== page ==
A little praise can do a lot of damage

From the Mound

There’s something about praise for a child from the Upper Midwest.

It’s not really something expected in heaps and piles, loaded upon you by parents, grandparents, coaches, teachers, or other adults in your life.

That’s just not the cultural style of so many of the cultures that “settled” the Upper Midwest. The French settled Louisiana, Italians settled in New York, and Spanish settled in the South. Expressive cultures all, but not heavy influencers on the Upper Midwest.

Instead, the Dakotas, Minnesota, Nebraska, and Iowa can really trace our roots back to Germans, Dutch, Swedes, Norwegians, Polish, or Danish people (among a number of others). In general, those cultures are known for a few things: good beer, good desserts, and stoic conversational style.

It then makes sense that a person raised in that environment where praise and expressions of adoration were rare and reserved for truly impressive moments would truly feel empowered and even emboldened when those expressions came more frequently and from more “powerful” sources.

Many won’t recognize the name James Janos, but most will recognize the stage name of Minneapolis-native Jesse Ventura. After serving in the Navy, Ventura began bodybuilding, became a bodyguard for the Rolling Stones for a time, and then entered professional wrestling, where he made his name.

After roughly 15 years of wrestling and acting, Ventura ran for and won the office of mayor of Brooklyn Park, Minn. He defeated an incumbent who had been in office for 25 years.

As an independent, Ventura ran for governor of Minnesota in 1998. I was a freshman in college at the time, and I remember the campaign well. Ventura spoke to real needs of young people and farmers, bringing out voters that typically didn’t turn out well, and he won a surprising victory.

From there, Ventura filled his cabinet in Minnesota with some of the brightest political minds in the entire state from both sides of the aisle. He listened well, and in his first year as governor, he produced legislation that really did great things for many of those that he made campaign promises to help.

After his first year, multiple newspapers and magazines commented on Ventura’s first year as governor. One particular publication remarked that Ventura could be the start of a new breed of politician, while giving him an “A” grade for his first year in office.

That was it.

Ventura stopped listening.

The rest of his time as governor was a train wreck. A $3 billion budget surplus when he took office had turned into a $4.2 billion budget deficit by the time he left office after one term.

This past March, regardless of previous political views, it was hard to argue with the way South Dakota Governor Kristi Noem was handling the pandemic. She didn’t have the ability to shut down the state without going outside the bounds of the state constitution, and rather than request additional powers on the final day of the legislature, she instead put forth bills for funding and schools related to the virus and one to allow for more power in the Department of Health that was ultimately rejected by legislators.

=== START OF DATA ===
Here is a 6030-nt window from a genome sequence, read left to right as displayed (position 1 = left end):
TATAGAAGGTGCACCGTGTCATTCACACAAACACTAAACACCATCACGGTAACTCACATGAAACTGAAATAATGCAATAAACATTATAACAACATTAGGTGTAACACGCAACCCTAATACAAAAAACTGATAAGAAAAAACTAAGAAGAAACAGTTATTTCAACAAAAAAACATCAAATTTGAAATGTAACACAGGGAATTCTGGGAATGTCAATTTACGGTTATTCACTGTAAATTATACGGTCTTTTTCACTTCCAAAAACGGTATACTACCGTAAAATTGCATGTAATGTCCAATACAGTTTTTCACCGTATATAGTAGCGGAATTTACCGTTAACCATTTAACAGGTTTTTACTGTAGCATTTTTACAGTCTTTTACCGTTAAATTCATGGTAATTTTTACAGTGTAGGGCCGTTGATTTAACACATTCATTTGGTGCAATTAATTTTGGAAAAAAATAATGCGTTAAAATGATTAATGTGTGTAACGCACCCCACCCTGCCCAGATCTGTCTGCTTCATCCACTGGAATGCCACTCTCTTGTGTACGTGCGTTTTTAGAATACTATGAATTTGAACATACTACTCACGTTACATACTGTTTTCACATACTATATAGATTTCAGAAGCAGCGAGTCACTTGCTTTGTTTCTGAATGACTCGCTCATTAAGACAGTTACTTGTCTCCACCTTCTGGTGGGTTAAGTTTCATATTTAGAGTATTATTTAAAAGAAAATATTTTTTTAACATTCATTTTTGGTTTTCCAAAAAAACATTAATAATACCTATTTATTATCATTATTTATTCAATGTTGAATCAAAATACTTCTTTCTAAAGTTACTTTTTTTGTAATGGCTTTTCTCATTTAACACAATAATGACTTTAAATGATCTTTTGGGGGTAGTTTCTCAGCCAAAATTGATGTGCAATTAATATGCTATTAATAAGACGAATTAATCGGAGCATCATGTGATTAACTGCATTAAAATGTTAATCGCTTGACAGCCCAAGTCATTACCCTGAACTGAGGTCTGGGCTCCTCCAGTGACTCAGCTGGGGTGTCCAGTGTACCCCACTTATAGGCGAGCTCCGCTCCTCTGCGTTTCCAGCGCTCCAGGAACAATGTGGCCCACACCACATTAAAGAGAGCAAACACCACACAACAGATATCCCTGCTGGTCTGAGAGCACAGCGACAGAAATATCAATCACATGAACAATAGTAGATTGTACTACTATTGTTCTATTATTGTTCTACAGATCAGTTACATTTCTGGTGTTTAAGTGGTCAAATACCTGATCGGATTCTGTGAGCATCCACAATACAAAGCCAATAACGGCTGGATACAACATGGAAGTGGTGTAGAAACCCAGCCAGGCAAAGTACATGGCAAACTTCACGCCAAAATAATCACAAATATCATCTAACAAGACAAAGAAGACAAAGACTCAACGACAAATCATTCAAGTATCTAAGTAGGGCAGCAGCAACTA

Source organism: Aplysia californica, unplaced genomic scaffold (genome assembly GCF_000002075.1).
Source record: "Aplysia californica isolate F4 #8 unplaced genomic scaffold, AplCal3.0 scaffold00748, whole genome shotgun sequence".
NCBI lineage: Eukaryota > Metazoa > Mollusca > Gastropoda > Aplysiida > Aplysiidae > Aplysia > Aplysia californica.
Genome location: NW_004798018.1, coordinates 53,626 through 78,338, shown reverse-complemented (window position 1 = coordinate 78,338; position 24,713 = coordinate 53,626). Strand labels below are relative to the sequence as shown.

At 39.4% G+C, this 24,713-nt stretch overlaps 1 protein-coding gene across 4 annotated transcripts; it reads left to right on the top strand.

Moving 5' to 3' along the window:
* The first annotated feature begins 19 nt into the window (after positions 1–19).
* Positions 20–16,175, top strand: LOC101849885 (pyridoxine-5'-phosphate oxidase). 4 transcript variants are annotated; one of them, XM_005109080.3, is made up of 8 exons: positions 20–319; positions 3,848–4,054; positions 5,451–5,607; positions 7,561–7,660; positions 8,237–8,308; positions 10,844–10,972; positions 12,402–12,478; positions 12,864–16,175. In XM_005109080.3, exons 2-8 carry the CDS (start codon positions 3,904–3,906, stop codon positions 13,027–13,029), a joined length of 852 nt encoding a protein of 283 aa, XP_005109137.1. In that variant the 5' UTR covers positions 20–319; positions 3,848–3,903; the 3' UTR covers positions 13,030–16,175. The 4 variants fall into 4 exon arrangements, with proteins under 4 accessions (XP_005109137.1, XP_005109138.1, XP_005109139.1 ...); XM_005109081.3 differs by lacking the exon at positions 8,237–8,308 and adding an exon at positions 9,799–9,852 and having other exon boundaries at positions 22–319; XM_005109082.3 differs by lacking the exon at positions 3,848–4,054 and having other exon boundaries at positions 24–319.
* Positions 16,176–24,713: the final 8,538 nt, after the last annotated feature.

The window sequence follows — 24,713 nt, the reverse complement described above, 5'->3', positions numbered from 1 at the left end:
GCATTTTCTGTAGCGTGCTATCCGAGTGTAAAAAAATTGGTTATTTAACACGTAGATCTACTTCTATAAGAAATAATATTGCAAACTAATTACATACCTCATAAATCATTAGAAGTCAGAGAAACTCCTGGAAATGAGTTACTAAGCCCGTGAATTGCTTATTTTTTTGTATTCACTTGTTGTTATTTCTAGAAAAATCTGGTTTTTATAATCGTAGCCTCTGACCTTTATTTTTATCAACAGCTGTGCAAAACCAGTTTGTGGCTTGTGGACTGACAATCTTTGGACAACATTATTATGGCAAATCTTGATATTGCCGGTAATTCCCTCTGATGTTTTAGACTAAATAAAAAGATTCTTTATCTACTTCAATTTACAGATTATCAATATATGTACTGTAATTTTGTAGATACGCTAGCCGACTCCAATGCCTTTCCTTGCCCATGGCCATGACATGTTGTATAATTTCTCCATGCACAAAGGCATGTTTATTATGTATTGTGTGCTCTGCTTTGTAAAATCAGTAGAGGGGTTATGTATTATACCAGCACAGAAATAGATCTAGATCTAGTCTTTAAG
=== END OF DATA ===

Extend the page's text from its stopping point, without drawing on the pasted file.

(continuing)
Noem praised communities and counties that put in place ordinances that restricted movement and had aims to control the virus in April. She frequently cited the Beadle County and Huron city ordinances, which were viewed as more stringent than many states’ lockdown orders.

Then the governor started getting praised by a number of places for her choice of “freedom” for the state rather than lockdown that other governors had chosen (within their state’s powers, of course), and her comments changed.

She quickly took on a persona as a champion of individual liberty and freedom, when that was not at all what was being promoted from her office less than a month prior.

That little bit of praise had changed her focus, and as the case numbers still continue to rise in the state, eclipsing the 200th death in the state last weekend, she’s not willing to come back around to her initial position of protection to quell the spread of the virus.

Finally, this past weekend brought a sad reminder that even those we send to Washington, D.C. from the upper Midwest are not immune.

Senator John Thune, once elected without an opponent because he was so popular within his own state, made this comment in 2016 when Justice Antonin Scalia passed away in February:

“The American people deserve to have their voices heard on the nomination of the next Supreme Court justice, who could fundamentally alter the direction of the Supreme Court for a generation. Since the next presidential election is already underway, the next president should make this lifetime appointment to the Supreme Court.”

Thune made that statement in March of 2016. Since then, Sen. Thune has risen to the ranks of Majority Whip in Congress.

Just last month, Thune lost his own father, which is what makes the immediate and cold turn from a time of mourning to politics as usual so stark in his statement, released at 9 p.m. on the evening of Ruth Bader Ginsburg’s passing:

“President Trump’s Supreme Court nominee will receive a vote on the floor of the U.S. Senate.”

Perhaps there’s a reason for that upper Midwest stoicism.

Grabbing onto heaps of praise and power and becoming drunk with it always ends up hurting more than just the person that praise was originally directed toward, leaving a wake of people whose lives will be forever altered by those choices made after power inebriation.

I think I’ll stick to the German beer.


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